Unbeknownst the the player, once the task is completed, Jaree-ra and his sister Deeja will make off with the loot and attempt to dispatch the Dragonborn. Of course, they don’t quite know who they’re dealing with, and the player will ultimately track down the loot and enact their revenge. This is definitely one of the more unique quests in Skyrim, and inquisitive players really need to check it out if they haven’t already.

9 Not Worth It: Civil War

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The Civil War questline is a semi-divisive series of quests in Skyrim that feature the conflict between the Stormcloaks and the Imperial Legion, a conflict that is at the very heart of the goings-on in the land of Skyrim. Depending on the faction with which the player chooses to identify, the questline will unfold in favor of one of these two sides.

That said, though the background story surrounding the Skyrim Civil War is interesting, the actual gameplay associated with it is far past tedious.

Much of it revolves around taking a series of forts with a couple of allied soldiers, and it gets old quick. Fans of The Elder Scrolls lore may find it compelling, but others should just leave it alone.

8 Must Complete: Ill Met By Moonlight

Ill Met By Moonlight is definitely one of the most interesting side quests available in Skyrim, though players need to be aware that, once they take it, they are pretty much forced to complete it. This quest can be obtained by speaking with a man named Sinding, who can be found in the Falkreath Jail. Sinding will give the player the Cursed Ring of Hircine, which is equipped automatically.

This ring has the power to transform the player into a werewolf at random, and it cannot be removed until the player hunts down a fabled White Stag. After that, the quest focuses on the elimination of Sinding, who definitely isn’t as he initially seems. Ill Met By Moonlight is a fun quest full of twists and turns that every Skyrim aficionado should complete.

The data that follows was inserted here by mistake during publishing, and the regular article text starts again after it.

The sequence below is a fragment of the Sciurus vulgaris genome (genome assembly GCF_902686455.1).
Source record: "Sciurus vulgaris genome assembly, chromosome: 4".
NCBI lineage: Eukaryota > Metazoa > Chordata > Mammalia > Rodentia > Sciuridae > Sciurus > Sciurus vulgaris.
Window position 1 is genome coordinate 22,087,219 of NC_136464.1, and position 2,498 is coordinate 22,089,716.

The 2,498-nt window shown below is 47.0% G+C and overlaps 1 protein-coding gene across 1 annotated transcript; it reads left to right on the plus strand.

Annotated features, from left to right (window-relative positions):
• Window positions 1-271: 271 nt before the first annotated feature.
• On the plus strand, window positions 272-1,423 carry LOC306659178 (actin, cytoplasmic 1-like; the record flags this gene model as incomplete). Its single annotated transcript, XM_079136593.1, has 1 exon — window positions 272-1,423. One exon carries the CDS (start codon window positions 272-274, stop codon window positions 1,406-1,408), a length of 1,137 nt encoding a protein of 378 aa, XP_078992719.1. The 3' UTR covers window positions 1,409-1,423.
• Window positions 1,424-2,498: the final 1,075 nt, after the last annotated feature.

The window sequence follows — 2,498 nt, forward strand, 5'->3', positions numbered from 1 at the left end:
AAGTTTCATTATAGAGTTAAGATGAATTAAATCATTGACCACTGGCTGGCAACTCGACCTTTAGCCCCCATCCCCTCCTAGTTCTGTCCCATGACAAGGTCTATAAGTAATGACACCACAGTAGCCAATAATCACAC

7 Not Worth It: A Return to Your Roots

In a game already littered with repetitive fetch quests, A Return to Your Roots is a pretty unwelcome inclusion. A spiritual successor of sorts to the Seeking Your Roots quest from The Elder Scrolls IV: Oblivion, this quest can be acquired by finding and reading Sinderion’s Field Journal, which can be picked up in the ruins of Blackreach.

Now, Blackreach is admittedly a pretty cool place: a hidden, buried city littered with bio-luminescent fungus should be tons of fun to explore, but the scenery gets old quickly as the player must scour the place in search of a total of thirty Crimson Nirnroots. Those who love scavenging through every last inch of a dungeon may get a kick out of this, but, for most players, the novelty will wear thin rather quickly.

6 Must Complete: Evil is Waiting

Evil is Waiting is a pretty intimidating side quest that will ask quite a lot from any player afraid of zombies. This quest can be obtained by entering Valthume, where a spirit by the name of Valdar will instruct the player to collect three urns and return them to him.

These vessels can be found throughout the dungeon, and, upon returning to Valthume, he uses them to reanimate the lich Hevnoraak, unbeknownst to the player.

The Dragonborn must then send this awful enemy back to the grave, which will complete the quest. Evil is Waiting is a harrowing experience, and would definitely make for a great play on Halloween.

5 Not Worth It: Nikolas’ Future